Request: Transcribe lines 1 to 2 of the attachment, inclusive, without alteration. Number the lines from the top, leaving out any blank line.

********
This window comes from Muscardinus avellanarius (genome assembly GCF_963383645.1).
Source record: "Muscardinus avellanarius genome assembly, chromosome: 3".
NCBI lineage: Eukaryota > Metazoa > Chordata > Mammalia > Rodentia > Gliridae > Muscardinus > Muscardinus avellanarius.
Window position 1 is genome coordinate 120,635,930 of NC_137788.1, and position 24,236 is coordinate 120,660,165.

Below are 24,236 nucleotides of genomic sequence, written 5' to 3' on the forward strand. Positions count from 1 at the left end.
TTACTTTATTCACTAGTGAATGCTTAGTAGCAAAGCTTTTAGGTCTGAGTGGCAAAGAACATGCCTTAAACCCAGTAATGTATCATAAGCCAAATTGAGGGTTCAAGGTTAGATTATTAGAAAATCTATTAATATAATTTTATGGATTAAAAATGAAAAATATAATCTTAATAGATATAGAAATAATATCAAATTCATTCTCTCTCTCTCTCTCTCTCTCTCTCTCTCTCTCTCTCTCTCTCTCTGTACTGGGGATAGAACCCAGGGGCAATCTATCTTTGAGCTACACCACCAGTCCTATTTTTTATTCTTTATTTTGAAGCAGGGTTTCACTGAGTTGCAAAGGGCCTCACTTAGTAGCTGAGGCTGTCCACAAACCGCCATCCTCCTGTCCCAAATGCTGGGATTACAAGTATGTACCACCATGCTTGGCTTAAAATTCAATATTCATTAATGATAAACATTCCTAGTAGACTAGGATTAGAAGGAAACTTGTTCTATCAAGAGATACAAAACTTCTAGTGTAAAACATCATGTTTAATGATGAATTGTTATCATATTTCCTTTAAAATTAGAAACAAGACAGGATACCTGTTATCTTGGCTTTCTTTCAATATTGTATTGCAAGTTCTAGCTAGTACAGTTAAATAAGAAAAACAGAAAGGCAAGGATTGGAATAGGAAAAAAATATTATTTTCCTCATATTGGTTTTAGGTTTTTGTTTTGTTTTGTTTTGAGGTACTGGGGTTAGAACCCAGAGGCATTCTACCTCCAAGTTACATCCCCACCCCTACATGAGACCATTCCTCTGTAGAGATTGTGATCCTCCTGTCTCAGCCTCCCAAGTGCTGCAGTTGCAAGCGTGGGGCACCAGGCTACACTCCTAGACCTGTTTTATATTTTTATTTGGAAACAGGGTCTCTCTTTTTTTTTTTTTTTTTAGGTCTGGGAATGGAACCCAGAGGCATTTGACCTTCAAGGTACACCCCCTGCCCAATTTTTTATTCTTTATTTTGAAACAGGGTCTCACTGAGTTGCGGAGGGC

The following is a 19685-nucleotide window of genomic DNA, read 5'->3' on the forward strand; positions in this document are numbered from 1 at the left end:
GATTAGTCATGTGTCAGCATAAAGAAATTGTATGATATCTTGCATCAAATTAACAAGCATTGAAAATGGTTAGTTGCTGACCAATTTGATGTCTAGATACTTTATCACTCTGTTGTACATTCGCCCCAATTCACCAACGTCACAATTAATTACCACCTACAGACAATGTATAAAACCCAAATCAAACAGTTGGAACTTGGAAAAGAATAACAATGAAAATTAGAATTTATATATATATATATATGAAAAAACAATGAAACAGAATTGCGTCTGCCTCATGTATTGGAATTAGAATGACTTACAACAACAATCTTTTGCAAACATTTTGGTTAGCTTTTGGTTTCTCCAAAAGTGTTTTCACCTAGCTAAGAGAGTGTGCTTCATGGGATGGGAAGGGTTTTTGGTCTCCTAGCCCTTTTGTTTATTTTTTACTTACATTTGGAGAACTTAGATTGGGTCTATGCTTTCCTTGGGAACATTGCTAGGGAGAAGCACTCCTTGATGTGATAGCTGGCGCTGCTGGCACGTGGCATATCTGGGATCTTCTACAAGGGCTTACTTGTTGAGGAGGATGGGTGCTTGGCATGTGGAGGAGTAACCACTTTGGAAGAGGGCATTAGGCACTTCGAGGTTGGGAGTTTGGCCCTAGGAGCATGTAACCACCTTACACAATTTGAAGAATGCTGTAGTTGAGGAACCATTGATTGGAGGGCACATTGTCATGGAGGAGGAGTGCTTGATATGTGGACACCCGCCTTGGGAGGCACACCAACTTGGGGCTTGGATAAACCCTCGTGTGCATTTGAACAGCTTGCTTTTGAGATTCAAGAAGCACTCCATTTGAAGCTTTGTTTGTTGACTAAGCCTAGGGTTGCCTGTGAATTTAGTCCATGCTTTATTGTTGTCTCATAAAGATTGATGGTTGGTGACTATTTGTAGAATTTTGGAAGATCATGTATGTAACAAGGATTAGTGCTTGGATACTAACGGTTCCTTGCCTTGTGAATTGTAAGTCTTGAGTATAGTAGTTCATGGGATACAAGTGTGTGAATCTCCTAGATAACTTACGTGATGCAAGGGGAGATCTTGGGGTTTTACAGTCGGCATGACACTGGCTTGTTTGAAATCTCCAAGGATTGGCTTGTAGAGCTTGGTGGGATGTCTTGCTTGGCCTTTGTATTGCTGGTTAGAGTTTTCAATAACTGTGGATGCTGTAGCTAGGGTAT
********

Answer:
This window comes from Muscardinus avellanarius (genome assembly GCF_963383645.1).
Source record: "Muscardinus avellanarius genome assembly, chromosome: 3".